As of Jan. 1, those 21 and older in Illinois are able to legally purchase cannabis (marijuana) from licensed dispensaries. While the state now permits the sale of nonmedical or recreational marijuana, it’s important for parents and caregivers to know the health risks and consequences associated with this addictive drug.
“We know that long-term use of marijuana starting in adolescence is associated with cognitive deficits that impair learning and work efforts and may not resolve by adulthood, even when marijuana use is ceased,” says Dr. Maria H. Rahmandar, medical director, Substance Use & Prevention Program, The Potocsnak Family Division of Adolescent and Young Adult Medicine.
In addition, use of marijuana in pregnancy is associated with poor fetal growth, low birth weight and greater need for newborn intensive care for infants. “Studies have shown that children exposed to marijuana in the womb are more likely to have problems with verbal reasoning, comprehension and short-term memory,” Rahmandar says.
A parent, guardian and/or caregiver can serve an integral role to prevent use of marijuana by children and adolescents. “Often marijuana is the first drug tried by young people, and it’s often believed to be nonaddictive or harmless, which is not true,” Rahmandar says. According to the American Academy of Pediatrics, short- and long-term recreational use of marijuana in adolescents can be addictive and can cause:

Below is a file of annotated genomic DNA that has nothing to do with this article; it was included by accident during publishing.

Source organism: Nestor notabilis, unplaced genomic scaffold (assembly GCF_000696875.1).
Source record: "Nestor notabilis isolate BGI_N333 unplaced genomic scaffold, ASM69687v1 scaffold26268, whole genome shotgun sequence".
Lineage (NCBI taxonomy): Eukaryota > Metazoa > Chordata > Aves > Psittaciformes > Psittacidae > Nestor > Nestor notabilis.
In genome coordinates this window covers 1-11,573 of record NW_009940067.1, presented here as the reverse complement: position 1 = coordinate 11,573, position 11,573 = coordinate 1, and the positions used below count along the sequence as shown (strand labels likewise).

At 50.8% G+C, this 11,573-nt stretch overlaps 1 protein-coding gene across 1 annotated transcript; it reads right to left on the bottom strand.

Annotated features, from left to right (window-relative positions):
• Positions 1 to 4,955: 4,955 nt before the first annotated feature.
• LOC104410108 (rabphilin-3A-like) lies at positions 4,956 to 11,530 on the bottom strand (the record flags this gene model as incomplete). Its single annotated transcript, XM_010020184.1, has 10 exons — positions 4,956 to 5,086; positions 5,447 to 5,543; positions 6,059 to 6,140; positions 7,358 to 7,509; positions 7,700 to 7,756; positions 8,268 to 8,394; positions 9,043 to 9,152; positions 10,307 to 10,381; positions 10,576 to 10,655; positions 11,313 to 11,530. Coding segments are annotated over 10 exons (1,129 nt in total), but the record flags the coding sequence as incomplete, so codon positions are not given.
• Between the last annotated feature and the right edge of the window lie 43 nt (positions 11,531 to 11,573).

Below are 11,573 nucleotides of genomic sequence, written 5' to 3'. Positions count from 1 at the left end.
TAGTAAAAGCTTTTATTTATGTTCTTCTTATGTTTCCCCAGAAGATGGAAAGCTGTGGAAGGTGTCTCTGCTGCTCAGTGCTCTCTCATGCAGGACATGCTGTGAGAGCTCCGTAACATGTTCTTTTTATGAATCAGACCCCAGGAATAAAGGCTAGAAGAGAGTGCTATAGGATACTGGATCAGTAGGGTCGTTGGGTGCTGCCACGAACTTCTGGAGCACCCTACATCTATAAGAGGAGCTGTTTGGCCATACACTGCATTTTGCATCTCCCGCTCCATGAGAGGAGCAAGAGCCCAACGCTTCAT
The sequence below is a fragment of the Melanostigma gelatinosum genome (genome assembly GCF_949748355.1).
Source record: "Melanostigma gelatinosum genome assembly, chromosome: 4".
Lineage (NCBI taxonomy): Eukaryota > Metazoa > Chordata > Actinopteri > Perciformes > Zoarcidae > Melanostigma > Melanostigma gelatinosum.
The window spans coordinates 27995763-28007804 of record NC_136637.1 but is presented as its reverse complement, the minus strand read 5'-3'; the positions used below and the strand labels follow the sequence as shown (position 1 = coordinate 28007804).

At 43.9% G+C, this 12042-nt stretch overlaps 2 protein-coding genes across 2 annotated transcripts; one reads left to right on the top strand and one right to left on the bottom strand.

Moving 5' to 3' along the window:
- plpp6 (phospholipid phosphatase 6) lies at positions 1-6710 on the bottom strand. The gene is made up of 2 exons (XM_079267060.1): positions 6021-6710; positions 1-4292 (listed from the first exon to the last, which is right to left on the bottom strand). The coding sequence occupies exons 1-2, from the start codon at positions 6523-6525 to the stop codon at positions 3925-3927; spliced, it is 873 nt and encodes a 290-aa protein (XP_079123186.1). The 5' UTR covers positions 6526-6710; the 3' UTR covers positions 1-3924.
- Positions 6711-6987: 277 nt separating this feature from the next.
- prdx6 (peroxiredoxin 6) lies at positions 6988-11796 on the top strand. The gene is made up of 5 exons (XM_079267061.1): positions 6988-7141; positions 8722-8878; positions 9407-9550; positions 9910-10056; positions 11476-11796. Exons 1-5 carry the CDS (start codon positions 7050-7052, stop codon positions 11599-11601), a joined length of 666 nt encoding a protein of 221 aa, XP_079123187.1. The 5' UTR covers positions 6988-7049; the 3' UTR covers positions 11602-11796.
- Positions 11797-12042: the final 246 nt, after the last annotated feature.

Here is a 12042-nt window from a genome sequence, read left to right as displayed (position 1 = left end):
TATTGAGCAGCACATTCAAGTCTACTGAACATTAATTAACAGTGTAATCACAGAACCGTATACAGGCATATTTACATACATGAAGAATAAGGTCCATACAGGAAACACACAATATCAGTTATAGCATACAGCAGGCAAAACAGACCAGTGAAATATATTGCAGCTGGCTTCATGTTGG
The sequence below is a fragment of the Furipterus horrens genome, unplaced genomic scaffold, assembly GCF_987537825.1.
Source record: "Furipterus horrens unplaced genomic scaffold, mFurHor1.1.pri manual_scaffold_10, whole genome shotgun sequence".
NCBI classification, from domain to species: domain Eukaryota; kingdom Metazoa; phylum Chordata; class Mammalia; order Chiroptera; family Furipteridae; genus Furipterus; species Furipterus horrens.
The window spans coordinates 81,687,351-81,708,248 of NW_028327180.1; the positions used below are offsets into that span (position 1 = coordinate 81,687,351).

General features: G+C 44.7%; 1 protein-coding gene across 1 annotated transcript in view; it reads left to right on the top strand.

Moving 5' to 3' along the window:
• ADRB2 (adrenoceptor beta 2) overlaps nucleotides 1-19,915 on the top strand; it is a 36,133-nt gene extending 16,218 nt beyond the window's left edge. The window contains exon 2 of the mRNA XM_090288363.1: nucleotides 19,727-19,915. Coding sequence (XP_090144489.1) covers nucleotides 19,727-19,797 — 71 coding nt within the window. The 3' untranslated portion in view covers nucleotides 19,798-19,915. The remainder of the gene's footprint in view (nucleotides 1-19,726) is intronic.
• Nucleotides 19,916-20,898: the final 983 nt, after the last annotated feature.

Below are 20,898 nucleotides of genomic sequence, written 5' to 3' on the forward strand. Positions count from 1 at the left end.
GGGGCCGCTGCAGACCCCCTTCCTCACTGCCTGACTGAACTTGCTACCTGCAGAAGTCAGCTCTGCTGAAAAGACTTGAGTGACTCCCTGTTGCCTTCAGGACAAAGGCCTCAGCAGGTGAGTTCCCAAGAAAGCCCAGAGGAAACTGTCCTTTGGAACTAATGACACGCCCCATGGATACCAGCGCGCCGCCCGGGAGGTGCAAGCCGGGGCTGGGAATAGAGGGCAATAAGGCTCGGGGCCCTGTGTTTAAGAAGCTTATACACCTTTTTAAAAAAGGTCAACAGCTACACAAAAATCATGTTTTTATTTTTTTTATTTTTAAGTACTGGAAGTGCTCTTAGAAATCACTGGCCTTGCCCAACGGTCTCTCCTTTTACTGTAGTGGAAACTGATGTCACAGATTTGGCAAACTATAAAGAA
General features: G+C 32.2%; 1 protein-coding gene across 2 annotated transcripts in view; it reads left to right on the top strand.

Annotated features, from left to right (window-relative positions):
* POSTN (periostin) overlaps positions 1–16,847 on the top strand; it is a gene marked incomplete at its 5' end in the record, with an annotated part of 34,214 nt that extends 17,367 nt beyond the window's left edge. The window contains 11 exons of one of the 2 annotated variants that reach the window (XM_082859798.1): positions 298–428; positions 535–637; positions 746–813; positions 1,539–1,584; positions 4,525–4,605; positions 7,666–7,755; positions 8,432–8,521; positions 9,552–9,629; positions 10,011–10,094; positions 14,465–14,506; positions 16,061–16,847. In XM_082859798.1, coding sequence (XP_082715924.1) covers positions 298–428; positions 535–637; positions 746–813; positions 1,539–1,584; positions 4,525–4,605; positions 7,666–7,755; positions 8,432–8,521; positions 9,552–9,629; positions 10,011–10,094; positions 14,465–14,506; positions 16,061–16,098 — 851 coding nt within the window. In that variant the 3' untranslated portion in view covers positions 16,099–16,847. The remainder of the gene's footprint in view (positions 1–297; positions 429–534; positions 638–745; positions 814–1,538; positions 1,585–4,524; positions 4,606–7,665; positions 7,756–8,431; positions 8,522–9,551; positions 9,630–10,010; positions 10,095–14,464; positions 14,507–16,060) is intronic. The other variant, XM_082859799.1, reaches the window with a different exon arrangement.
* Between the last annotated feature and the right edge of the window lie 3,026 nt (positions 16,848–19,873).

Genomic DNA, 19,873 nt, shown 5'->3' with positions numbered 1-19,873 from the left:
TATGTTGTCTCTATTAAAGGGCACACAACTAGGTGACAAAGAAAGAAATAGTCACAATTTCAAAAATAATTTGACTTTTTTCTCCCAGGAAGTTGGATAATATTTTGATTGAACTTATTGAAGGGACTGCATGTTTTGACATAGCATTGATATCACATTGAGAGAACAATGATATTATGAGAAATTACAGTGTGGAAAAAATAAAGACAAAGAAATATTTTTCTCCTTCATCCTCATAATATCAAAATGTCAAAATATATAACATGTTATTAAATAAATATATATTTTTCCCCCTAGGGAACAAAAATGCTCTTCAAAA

• Impaired short-term memory, decreased concentration and attention span that affects learning.
• Impaired judgment and motor control.
• Cause serious harm to lungs.
• Increase rates of psychosis (i.e. depression, anxiety or schizophrenia).
• Higher likelihood for drug dependence into adulthood.
• Higher likelihood for dropping out of high school.
• Gateway drug to try other more illicit drugs.
• Increase in suicide attempts.
Regular use of marijuana can alter an adolescent’s still growing and developing brain. Adults should take the following steps to help prevent a child or teen’s use of marijuana and/or other drugs:
• Communicate with your child or teen about the consequences and dangers of drug use.
• Instill strong values and set expectations with your child or adolescent.
• Don’t hide the truth. Be honest and share teachable moments.
• Help your child prepare for peer pressure.
• Address emotions and share with your young person how to express feelings to resolve problems.
• Set positive examples by avoiding use of tobacco and illicit drugs, and minimize alcohol use.
If you think your child or teen is using drugs, seek help and share concerns with a professional, trusted health care provider.
The Substance Use and Prevention Program provides comprehensive and holistic care for patients and families. As a specialty program within The Potocsnak Family Division of Adolescent and Young Adult Medicine, SUPP utilizes a multidisciplinary team to address the complex needs of those experiencing substance use disorders. We provide every adolescent that comes through our program with current and evidence-based care for addiction treatment and prevention.
• Children’s health is a continuing series. This week’s article is courtesy of Lurie Children’s Hospital of Chicago. To check out more information, please visit luriechildrens.org.